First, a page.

Buster Olney's blog post at ESPN this morning is primarily about Josh Hamiton, and what teams would be a fit for him when he becomes a free agent this offseason.
In running through the options, Olney points out why most of the traditional big-spenders -- the Dodgers, the Angels, the Yankees, the BoSox, the Phillies and the Mets -- would be unlikely to commit $20 million or more per year on a long-term deal for Hamilton, and why even though other potential suitors seem to be less than perfect fits.
Olney seems at the end to have Detroit is the most likely destination for Hamilton, calling them a "wild card" and noting that owner Mike Ilitch has been willing to spend big. Hamilton also could slide into left field with Detroit, with Austin Jackson holding down centerfield.
The problem with Detroit is that they've already got big salary obligations on the books for the next couple of years. The Tigers have $90.2 million in obligations for 2013 for seven players who will be on the roster, and $78.1 million in 2014 for just four players (Prince Fielder, Miguel Cabrera, Justin Verlander, and Victor Martinez).
The Tigers are looking at paying about $24 million for arbitration-eligibles Alex Avila, Max Scherzer, Rick Porcello, Austin Jackson, and Doug Fister next season, so that puts payroll at almost $115 million for 2013 for twelve players before looking at other potential arbitration cases, other free agents, etc. And all of those players are arbitration-eligible and looking at raises for 2014, as well. If the Tigers sign Josh Hamilton, they're going to have to either significantly backload the contract, or be prepared to go $150 million with their payroll for 2013-14.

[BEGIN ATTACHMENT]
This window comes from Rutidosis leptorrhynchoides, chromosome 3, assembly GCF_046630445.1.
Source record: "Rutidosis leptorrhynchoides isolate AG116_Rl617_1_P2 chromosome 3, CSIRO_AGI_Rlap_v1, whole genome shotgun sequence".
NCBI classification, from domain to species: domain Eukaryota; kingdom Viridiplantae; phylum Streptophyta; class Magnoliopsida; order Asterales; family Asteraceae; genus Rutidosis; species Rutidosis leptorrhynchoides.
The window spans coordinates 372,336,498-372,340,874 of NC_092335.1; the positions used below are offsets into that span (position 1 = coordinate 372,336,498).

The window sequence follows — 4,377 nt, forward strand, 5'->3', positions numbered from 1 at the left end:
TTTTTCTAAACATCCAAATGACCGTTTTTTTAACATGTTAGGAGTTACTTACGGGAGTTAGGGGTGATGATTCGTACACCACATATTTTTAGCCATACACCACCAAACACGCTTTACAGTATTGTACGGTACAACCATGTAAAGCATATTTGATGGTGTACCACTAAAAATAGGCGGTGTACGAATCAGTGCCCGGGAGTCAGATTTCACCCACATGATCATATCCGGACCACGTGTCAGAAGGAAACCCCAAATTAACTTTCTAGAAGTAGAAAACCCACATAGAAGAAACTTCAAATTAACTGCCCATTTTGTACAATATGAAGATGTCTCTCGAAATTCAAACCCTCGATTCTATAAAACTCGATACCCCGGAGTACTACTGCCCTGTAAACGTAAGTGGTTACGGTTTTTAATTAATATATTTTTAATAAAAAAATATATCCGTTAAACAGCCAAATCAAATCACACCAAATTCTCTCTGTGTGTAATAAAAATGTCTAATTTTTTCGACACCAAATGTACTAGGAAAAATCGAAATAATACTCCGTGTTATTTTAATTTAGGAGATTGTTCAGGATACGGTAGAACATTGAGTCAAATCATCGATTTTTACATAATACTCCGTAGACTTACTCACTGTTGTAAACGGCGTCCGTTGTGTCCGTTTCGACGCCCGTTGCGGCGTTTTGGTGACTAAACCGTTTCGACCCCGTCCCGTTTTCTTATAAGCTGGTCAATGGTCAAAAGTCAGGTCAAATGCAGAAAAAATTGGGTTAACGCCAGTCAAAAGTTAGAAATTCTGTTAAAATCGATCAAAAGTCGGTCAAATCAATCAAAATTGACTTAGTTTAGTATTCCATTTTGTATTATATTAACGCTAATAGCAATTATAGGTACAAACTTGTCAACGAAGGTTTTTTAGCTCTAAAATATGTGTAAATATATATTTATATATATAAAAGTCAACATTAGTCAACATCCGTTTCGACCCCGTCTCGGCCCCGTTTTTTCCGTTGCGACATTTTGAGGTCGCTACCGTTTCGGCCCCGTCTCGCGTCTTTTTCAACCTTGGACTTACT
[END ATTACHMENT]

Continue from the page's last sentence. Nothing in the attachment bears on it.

And it may be that they're willing to do that. Ilitch is in his 80s, and reportedly wants another championship. The Tigers are fighting the Chicago White Sox for the A.L. Central title, and appear unlikely to be a Wild Card team -- their record is such that they'll most likely either win the division or have a record worse than two other Wild Card eligible teams -- and finding themselves on the outside looking in could prompt Ilitch to go on a spending spree, much like Arte Moreno did this past offseason.
I still think the Baltimore Orioles look like the ideal fit for Hamilton. They are going to be coming off their first winning season of the millenium, they have just $53.169 million committed to 2013, they have an owner who historically has liked big names and been willing to spend on free agents, and Hamilton is likely to take the biggest money deal offered. But Olney suggests that Buck Showalter wouldn't be enthused about adding Hamilton, and such a move would likely require Peter Angelos to push payroll to the highest level its ever been.
The Nationals are a popular suggestion, a team willing to spend and enjoying success, but they have some expensive arbitration cases coming up -- notably Stephen Strasburg -- and more importantly, they have Jayson Werth and Bryce Harper locked into the corner outfield spots through 2017, meaning that they'd have to either commit to Hamilton in center long-term or move Werth at some point.
Realistically, every team comes with a "yeah, but..." caveat. Texas is probably willing to go $20-25 million per year, but not for more than three or four years. If there's not a huge money deal out there, then Hamilton could take such an offer and return.
But as Olney points out, it just takes one team to decide to spend big to change the calculus. And every year, it seems, a team decides to spend big. It could be Baltimore, or Detroit, or Washington, or an off-the-radar team like the Chicago White Sox or the San Francisco Giants. Regardless, someone is likely to give Hamilton a big, big contract, something north of $150 million, when the season is over.